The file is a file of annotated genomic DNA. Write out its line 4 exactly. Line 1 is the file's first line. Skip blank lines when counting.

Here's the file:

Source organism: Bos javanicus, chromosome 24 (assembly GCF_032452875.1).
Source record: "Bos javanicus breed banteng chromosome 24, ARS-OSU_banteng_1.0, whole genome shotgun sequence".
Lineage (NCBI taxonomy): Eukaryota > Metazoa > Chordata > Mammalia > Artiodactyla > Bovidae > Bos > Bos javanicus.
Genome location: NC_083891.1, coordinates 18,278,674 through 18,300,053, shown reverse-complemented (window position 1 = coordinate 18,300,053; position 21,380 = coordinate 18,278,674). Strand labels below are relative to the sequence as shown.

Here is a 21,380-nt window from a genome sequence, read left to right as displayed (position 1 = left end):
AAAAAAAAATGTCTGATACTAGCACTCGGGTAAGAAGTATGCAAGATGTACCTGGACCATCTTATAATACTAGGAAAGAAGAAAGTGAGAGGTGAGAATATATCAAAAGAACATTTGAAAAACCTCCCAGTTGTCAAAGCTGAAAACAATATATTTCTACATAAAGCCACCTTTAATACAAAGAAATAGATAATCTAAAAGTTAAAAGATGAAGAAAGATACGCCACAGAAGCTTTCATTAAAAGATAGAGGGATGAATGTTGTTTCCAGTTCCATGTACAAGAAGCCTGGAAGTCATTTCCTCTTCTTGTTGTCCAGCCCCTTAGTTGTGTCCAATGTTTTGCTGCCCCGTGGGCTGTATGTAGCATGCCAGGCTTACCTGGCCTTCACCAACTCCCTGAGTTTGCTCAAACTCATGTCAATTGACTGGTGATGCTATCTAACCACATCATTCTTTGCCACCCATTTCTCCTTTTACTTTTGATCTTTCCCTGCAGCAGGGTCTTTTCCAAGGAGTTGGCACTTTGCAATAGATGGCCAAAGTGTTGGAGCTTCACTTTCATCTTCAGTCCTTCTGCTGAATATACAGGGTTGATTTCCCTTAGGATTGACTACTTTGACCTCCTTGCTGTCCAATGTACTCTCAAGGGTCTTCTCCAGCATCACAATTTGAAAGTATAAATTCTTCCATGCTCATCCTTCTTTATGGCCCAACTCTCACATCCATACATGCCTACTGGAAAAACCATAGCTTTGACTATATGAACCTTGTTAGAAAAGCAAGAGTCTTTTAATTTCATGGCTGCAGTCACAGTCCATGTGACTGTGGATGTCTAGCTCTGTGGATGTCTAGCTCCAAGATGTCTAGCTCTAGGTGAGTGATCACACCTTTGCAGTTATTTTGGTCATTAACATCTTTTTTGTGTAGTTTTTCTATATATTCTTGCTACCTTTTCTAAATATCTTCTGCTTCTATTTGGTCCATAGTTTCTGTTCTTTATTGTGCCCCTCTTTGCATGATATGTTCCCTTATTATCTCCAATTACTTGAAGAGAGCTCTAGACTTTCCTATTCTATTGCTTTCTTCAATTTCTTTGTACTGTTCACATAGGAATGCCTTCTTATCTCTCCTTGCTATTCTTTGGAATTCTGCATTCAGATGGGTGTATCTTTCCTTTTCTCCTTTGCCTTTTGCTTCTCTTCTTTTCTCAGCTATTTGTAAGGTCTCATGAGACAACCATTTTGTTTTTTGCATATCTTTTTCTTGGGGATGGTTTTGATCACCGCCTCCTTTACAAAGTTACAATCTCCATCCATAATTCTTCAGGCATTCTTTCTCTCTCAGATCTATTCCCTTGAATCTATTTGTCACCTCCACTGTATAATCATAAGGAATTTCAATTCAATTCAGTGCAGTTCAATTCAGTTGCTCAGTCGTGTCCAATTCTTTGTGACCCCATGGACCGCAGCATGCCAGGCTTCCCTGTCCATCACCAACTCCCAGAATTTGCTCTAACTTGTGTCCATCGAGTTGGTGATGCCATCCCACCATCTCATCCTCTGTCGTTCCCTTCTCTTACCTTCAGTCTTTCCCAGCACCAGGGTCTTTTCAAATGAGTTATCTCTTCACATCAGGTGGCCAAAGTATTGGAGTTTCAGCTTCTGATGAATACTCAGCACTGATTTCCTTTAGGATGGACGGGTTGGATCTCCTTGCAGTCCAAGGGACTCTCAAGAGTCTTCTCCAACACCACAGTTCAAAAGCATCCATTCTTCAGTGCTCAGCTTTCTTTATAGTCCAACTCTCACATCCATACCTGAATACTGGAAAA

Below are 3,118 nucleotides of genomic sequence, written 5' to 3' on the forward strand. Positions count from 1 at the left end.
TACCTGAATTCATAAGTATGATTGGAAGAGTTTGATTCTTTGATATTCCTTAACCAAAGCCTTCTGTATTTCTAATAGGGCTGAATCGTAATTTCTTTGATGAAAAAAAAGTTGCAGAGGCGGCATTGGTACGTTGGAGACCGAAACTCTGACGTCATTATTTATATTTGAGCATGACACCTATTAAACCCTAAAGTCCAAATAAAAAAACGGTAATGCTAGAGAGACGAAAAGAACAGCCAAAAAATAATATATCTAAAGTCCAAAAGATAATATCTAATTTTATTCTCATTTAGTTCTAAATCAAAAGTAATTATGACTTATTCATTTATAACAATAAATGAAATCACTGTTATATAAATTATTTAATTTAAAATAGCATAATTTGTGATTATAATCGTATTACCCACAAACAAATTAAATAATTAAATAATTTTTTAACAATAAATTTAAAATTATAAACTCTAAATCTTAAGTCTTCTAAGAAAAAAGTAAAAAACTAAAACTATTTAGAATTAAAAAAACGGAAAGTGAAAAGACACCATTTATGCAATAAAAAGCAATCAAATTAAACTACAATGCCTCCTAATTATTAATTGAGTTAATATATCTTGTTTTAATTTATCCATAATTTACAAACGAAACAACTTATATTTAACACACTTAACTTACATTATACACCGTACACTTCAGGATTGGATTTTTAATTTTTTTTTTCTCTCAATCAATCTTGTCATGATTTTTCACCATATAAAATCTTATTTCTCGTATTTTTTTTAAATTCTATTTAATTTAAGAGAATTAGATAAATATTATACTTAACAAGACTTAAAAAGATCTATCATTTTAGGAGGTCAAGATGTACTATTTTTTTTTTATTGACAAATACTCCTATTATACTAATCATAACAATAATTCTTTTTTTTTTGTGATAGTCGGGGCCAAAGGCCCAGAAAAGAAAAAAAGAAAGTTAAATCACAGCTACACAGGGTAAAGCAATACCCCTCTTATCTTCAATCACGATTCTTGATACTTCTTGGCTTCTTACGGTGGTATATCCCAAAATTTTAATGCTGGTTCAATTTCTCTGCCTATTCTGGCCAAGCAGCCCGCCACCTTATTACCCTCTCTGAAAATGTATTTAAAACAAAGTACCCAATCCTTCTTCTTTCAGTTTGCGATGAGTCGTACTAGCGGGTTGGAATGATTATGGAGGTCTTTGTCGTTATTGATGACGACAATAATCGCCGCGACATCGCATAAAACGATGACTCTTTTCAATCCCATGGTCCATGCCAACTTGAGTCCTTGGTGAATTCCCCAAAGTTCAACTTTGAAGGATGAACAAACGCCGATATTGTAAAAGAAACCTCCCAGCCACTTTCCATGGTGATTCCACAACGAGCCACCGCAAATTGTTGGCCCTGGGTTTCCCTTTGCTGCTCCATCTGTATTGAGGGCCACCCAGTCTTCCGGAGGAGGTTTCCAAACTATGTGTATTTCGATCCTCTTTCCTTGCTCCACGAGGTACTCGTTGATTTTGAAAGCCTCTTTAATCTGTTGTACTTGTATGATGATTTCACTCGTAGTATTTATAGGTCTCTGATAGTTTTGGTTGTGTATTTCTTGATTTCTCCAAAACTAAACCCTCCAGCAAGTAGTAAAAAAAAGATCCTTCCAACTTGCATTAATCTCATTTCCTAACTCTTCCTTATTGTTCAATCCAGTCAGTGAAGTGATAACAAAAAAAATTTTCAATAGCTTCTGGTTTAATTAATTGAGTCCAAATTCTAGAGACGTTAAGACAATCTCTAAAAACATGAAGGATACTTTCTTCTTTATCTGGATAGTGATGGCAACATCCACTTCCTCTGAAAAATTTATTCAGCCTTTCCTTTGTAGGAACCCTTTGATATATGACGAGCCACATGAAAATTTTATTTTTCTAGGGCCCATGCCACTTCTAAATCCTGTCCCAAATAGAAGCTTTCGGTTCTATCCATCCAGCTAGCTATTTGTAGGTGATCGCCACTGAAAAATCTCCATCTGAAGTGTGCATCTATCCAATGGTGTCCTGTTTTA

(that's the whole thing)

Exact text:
Genome location: NC_083891.1, coordinates 18,278,674 through 18,300,053, shown reverse-complemented (window position 1 = coordinate 18,300,053; position 21,380 = coordinate 18,278,674). Strand labels below are relative to the sequence as shown.